Location: Historic American Sheet Music Collection, Duke University (Durham, North Carolina)
Title of Song: Walking for Dat Cake
Composer: Braham, David
Publisher: Wm. A. Pond
Year & Place: 1877; New York, New York
Collection/Call Number/Copies: Music B-156
Historic American Sheet Music Item #: hasm.b0156
This image depicts a warm scene of revelry and dance inside of a wooden dwelling. Young couples move about the floor in formal attire with the boys in suits and the women in dresses. The adults in this image line the walls and the outskirts of the floor. One couple, consisting of a male and a female watch the festivities from the back, far left portion of the space. while another couple stands in the far right of the background near the entrance of the house. Dancing in the far left foreground, a matronly woman balances a plate of food on her head. She wears glasses as well as an apron. Mirroring her movements and creating a symmetrical composition, directly across from her is an older gentleman with a pipe in his right hand. In the background, directly in front of the window, a small, thin boy participates in the festivities by dancing on top of a table. Illuminating this joyous evening is a large, lit, fireplace as well as a candle on top of the mantle. Portraits, chairs pushed against the walls and a clock lining the wall remind the viewer of the space’s domestic character.
The fifteen individuals packed into this small space make this image extraordinarily crowded. The source of the music is also conspicuously absent. The occasion for this dance and the individual identities of these people are also missing pieces of contextual information that the viewer cannot visually access. One might infer that these constitute free blacks from their fancy dress and participation in an activity of leisure. All that the viewer can know for sure, however, about this image is that there is a group of black people dancing. In this way, it contains elements of caricature, as it reduces black identity to dance. Still, there are other dichotomies exist in this image. First, the artist chose not to create a grotesque illustration scene of debauchery that would have been more in line with the hypersexualized, revival-esque dance with which African-Americans were associated. Instead, the illustrator drew a restrained scene of civilized dance. This is, however, punctured by anomalies. A woman dances with food on her head and a boy dances on top of a table. Other characters are not clearly adults or children, straddling a strange space between youth and maturation. It is as if the artist wanted to suggest that they can’t quite get it right. Thus, this image combines subtle stereotyping with an indirect critique of middle-class African-American life.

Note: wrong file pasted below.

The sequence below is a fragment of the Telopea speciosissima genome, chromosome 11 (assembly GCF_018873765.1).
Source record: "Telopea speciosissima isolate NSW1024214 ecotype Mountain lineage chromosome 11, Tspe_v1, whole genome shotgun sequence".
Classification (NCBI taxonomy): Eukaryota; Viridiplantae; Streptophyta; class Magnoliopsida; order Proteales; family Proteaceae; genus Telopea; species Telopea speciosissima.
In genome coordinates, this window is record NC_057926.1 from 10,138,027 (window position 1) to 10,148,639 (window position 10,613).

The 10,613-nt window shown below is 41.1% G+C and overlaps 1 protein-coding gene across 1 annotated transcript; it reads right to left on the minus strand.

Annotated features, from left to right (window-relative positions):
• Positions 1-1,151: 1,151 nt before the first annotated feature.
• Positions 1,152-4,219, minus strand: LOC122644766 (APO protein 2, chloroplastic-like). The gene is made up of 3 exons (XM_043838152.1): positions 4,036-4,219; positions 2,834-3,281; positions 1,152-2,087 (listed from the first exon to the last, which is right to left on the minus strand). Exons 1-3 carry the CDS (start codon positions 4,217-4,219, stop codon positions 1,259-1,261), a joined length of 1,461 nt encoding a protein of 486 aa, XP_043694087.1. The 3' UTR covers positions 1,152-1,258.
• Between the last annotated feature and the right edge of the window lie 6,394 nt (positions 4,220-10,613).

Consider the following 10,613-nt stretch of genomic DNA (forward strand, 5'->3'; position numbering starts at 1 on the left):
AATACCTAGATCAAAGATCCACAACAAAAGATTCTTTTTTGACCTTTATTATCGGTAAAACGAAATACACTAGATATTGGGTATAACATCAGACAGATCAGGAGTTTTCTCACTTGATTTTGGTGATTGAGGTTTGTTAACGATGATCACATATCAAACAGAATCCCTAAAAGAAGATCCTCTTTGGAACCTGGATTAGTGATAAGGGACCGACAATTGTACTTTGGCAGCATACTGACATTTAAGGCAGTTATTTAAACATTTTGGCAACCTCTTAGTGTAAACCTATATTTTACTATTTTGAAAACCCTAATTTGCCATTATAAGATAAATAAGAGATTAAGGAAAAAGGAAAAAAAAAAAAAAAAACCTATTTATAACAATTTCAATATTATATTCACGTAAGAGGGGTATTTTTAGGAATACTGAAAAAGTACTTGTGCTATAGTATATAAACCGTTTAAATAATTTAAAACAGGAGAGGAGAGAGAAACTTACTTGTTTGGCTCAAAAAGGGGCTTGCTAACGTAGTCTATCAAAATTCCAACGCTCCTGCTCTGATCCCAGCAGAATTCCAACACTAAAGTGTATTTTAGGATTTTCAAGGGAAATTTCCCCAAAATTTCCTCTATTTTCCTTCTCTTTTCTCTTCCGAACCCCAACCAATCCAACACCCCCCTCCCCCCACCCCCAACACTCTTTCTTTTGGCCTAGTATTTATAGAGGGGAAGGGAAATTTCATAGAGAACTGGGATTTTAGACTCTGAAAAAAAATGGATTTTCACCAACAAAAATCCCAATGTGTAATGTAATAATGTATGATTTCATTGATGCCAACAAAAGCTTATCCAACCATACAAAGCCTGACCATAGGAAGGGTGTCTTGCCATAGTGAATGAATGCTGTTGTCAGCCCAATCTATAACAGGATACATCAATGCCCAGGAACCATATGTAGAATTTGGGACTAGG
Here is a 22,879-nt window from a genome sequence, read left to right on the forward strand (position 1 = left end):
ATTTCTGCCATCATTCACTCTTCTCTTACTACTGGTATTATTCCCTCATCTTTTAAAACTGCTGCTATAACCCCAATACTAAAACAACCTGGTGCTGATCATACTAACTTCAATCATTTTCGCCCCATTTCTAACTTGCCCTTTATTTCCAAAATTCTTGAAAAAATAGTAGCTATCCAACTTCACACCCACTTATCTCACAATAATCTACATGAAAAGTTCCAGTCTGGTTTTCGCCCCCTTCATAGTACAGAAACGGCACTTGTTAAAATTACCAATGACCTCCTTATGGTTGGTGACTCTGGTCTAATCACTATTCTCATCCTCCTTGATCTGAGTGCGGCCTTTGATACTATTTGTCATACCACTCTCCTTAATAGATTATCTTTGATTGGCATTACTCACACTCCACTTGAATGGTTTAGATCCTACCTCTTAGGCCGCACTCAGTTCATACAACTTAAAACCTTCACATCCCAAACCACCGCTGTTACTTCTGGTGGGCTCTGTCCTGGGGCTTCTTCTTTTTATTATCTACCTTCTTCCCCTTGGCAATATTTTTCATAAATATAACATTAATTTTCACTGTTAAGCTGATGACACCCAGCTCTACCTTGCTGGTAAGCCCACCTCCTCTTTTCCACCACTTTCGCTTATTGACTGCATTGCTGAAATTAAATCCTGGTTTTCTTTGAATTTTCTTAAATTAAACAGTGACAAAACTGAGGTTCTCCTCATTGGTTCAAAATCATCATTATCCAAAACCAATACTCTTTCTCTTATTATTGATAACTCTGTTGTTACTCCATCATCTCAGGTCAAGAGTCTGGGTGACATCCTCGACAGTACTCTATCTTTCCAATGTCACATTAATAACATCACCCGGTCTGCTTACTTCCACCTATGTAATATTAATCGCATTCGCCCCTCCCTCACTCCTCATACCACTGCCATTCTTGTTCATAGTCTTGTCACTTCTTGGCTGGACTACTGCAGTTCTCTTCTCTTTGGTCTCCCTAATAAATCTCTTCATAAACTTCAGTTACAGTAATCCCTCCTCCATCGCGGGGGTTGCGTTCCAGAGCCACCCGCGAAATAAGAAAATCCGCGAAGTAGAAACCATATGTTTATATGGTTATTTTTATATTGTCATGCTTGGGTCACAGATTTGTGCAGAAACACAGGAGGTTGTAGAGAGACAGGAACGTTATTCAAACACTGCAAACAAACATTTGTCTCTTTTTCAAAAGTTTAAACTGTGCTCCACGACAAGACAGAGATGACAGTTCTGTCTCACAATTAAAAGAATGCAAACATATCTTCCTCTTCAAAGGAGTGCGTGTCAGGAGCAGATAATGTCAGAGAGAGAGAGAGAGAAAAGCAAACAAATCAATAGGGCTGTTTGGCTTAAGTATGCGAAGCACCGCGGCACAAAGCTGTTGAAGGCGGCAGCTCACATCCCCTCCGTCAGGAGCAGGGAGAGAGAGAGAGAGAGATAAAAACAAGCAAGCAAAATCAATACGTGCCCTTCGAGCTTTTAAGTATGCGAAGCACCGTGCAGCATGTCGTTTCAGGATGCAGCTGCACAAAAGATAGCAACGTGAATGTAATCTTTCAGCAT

Sketch from February 26, 1870 Harper’s Weekly
“There are now about one hundred buildings occupied by the schools of this [New York] city. While all of these buildings are convenient and healthful, the newer buildings are a great improvement on those erected in former years. They have been constructed on the best principles of arrangement, fitted with conveniences for teachers and pupils, supplied with the best kind of furniture, and are warmed and ventilated by the best apparatus. They vary in size, some occupying only two lots, other six or seven. It has been found that large buildings are much more economical and convenient than small ones; and not infrequently two thousand pupils, and even a larger number are well accommodated.
The sketches that illustrate this article will give the reader a very complete idea of the internal arrangements of our common schools. The first gives an exterior view of one of the school buildings; No. 2 shows a lesson in object teaching in a class-room in a colored school; No. 3 a girls’ class in calisthenics; No. 4, a girls’ class in drawing; No. 5, a writing lesson. These sketches were all taken from actual scenes and are accurate representations of them.”